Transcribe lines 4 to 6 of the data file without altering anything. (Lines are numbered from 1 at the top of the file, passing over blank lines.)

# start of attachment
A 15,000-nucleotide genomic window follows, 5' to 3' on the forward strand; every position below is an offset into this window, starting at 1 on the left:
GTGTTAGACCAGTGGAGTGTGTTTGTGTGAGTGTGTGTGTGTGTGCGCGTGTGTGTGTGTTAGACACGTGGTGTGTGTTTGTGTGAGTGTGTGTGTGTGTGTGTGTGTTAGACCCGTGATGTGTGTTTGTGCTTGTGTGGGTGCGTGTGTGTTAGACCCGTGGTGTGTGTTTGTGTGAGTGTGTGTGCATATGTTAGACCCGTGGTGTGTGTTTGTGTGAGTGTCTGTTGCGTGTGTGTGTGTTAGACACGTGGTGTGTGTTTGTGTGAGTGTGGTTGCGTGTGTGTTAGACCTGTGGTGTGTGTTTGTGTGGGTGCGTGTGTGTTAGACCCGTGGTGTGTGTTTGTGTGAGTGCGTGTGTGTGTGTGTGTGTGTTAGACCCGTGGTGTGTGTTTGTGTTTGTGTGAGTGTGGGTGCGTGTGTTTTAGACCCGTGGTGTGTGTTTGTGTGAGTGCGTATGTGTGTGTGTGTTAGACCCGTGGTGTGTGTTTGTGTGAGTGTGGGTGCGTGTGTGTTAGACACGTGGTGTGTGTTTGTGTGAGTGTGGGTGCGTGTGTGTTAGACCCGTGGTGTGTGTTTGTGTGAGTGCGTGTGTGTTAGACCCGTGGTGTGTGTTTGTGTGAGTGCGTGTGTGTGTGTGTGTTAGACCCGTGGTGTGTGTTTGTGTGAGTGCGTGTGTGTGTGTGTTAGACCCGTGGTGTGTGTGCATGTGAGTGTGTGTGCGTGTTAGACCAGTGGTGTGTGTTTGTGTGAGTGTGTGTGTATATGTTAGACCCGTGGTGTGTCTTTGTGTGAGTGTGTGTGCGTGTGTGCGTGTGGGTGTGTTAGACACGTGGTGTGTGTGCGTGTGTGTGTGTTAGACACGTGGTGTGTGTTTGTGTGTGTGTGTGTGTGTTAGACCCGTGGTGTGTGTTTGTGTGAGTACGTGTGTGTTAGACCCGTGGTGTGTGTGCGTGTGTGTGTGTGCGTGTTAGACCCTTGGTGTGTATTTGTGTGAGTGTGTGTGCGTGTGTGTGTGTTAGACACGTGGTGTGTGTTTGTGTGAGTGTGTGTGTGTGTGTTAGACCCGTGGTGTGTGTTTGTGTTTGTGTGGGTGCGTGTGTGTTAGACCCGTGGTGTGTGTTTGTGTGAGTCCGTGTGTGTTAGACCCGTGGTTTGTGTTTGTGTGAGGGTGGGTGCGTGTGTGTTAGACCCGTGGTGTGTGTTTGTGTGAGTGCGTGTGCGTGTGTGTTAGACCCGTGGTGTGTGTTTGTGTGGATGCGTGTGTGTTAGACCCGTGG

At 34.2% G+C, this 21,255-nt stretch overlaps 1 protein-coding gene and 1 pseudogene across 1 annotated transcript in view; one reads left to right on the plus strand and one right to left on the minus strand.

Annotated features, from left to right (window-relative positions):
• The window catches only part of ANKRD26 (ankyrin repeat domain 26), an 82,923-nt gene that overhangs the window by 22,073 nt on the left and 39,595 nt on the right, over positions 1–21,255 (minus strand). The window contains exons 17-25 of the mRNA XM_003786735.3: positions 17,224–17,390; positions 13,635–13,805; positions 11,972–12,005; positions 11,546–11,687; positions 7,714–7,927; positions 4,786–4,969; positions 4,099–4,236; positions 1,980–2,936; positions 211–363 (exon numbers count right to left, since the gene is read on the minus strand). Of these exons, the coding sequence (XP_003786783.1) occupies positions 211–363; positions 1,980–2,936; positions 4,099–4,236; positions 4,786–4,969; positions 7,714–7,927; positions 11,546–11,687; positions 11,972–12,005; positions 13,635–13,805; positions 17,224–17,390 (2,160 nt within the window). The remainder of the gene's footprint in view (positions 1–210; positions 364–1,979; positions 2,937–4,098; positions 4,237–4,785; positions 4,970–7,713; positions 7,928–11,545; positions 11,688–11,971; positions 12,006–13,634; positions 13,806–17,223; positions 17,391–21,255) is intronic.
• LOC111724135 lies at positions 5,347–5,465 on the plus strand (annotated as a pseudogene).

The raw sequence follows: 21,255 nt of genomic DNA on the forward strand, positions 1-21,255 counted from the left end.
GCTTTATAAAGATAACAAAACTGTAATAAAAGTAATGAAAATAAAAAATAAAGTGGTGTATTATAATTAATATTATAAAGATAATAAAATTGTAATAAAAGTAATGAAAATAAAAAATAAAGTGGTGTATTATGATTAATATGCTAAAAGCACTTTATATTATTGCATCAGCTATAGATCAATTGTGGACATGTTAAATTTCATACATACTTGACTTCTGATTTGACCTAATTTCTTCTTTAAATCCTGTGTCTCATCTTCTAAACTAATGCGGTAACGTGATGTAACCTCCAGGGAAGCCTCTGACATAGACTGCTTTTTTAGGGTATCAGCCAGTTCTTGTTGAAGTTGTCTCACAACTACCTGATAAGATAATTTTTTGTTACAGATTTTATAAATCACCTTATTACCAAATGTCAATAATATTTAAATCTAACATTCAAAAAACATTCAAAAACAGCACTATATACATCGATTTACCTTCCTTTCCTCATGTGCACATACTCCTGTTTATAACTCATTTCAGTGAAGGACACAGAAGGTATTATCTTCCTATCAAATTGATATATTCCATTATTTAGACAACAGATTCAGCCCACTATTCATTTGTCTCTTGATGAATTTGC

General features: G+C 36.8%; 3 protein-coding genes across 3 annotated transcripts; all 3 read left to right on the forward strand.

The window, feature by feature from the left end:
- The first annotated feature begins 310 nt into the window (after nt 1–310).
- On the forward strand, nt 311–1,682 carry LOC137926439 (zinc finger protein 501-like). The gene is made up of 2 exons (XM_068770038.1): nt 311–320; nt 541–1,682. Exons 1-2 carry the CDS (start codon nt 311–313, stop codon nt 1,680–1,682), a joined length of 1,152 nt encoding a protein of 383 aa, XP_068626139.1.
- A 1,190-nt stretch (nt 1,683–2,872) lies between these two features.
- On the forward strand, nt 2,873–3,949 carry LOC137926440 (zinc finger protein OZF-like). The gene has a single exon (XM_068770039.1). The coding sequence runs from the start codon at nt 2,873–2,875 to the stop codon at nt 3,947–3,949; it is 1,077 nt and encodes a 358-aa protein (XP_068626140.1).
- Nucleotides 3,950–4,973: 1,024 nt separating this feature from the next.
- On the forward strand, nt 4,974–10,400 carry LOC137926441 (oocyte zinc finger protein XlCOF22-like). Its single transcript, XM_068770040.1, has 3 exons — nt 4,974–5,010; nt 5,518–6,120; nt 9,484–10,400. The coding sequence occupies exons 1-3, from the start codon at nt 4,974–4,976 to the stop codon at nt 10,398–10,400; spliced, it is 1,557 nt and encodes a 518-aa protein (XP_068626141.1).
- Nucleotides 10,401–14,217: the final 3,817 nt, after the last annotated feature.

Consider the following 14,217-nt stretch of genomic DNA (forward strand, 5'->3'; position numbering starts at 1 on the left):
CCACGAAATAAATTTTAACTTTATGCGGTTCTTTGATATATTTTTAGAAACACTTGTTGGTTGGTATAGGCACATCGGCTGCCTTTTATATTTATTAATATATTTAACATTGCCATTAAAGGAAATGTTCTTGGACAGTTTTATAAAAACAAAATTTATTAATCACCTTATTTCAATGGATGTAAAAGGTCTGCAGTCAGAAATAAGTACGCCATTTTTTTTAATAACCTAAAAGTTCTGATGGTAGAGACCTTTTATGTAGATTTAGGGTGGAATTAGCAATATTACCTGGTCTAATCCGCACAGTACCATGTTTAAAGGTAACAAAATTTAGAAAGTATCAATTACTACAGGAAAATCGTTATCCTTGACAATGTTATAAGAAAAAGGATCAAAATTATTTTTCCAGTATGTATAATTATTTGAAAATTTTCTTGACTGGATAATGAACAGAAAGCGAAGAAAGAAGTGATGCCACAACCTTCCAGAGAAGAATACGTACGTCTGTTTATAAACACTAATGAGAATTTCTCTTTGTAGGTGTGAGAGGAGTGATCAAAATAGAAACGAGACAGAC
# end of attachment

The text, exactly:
Annotated features, from left to right (window-relative positions):
• The window catches only part of ANKRD26 (ankyrin repeat domain 26), an 82,923-nt gene that overhangs the window by 22,073 nt on the left and 39,595 nt on the right, over positions 1–21,255 (minus strand). The window contains exons 17-25 of the mRNA XM_003786735.3: positions 17,224–17,390; positions 13,635–13,805; positions 11,972–12,005; positions 11,546–11,687; positions 7,714–7,927; positions 4,786–4,969; positions 4,099–4,236; positions 1,980–2,936; positions 211–363 (exon numbers count right to left, since the gene is read on the minus strand). Of these exons, the coding sequence (XP_003786783.1) occupies positions 211–363; positions 1,980–2,936; positions 4,099–4,236; positions 4,786–4,969; positions 7,714–7,927; positions 11,546–11,687; positions 11,972–12,005; positions 13,635–13,805; positions 17,224–17,390 (2,160 nt within the window). The remainder of the gene's footprint in view (positions 1–210; positions 364–1,979; positions 2,937–4,098; positions 4,237–4,785; positions 4,970–7,713; positions 7,928–11,545; positions 11,688–11,971; positions 12,006–13,634; positions 13,806–17,223; positions 17,391–21,255) is intronic.
• LOC111724135 lies at positions 5,347–5,465 on the plus strand (annotated as a pseudogene).